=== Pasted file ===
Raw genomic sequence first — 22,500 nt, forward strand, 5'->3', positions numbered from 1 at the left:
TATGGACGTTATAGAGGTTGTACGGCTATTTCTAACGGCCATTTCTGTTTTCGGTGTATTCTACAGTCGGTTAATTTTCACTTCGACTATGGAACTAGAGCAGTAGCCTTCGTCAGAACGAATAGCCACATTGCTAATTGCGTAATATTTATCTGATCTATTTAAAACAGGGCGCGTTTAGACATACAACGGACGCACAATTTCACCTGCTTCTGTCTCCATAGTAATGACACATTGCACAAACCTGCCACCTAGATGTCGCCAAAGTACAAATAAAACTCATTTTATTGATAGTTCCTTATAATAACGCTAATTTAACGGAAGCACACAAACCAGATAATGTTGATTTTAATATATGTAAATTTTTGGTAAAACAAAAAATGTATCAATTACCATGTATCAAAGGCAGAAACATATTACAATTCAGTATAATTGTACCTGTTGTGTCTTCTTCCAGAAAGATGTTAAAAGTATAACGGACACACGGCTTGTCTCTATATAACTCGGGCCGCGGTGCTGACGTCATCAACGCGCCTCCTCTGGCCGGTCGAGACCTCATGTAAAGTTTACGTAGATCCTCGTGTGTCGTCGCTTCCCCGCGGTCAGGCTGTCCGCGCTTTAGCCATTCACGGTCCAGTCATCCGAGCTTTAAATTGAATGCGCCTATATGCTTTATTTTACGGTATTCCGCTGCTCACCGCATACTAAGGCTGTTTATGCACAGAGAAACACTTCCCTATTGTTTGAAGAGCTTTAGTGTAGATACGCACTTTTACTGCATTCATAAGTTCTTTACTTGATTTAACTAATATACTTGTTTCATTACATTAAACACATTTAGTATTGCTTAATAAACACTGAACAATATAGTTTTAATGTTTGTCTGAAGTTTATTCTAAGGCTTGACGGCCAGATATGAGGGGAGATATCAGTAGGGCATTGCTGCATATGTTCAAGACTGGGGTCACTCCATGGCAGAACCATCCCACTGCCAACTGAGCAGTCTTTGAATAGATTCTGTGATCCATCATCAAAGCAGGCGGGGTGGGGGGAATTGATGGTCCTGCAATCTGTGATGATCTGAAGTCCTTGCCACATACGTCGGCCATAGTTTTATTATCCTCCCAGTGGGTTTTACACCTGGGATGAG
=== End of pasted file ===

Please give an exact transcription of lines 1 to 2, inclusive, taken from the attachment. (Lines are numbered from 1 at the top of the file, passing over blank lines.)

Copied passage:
Raw genomic sequence first — 22,500 nt, forward strand, 5'->3', positions numbered from 1 at the left:
TATGGACGTTATAGAGGTTGTACGGCTATTTCTAACGGCCATTTCTGTTTTCGGTGTATTCTACAGTCGGTTAATTTTCACTTCGACTATGGAACTAGAGCAGTAGCCTTCGTCAGAACGAATAGCCACATTGCTAATTGCGTAATATTTATCTGATCTATTTAAAACAGGGCGCGTTTAGACATACAACGGACGCACAATTTCACCTGCTTCTGTCTCCATAGTAATGACACATTGCACAAACCTGCCACCTAGATGTCGCCAAAGTACAAATAAAACTCATTTTATTGATAGTTCCTTATAATAACGCTAATTTAACGGAAGCACACAAACCAGATAATGTTGATTTTAATATATGTAAATTTTTGGTAAAACAAAAAATGTATCAATTACCATGTATCAAAGGCAGAAACATATTACAATTCAGTATAATTGTACCTGTTGTGTCTTCTTCCAGAAAGATGTTAAAAGTATAACGGACACACGGCTTGTCTCTATATAACTCGGGCCGCGGTGCTGACGTCATCAACGCGCCTCCTCTGGCCGGTCGAGACCTCATGTAAAGTTTACGTAGATCCTCGTGTGTCGTCGCTTCCCCGCGGTCAGGCTGTCCGCGCTTTAGCCATTCACGGTCCAGTCATCCGAGCTTTAAATTGAATGCGCCTATATGCTTTATTTTACGGTATTCCGCTGCTCACCGCATACTAAGGCTGTTTATGCACAGAGAAACACTTCCCTATTGTTTGAAGAGCTTTAGTGTAGATACGCACTTTTACTGCATTCATAAGTTCTTTACTTGATTTAACTAATATACTTGTTTCATTACATTAAACACATTTAGTATTGCTTAATAAACACTGAACAATATAGTTTTAATGTTTGTCTGAAGTTTATTCTAAGGCTTGACGGCCAGATATGAGGGGAGATATCAGTAGGGCATTGCTGCATATGTTCAAGACTGGGGTCACTCCATGGCAGAACCATCCCACTGCCAACTGAGCAGTCTTTGAATAGATTCTGTGATCCATCATCAAAGCAGGCGGGGTGGGGGGAATTGATGGTCCTGCAATCTGTGATGATCTGAAGTCCTTGCCACATACGTCGGCCATAGTTTTATTATCCTCCCAGTGGGTTTTACACCTGGGATGAG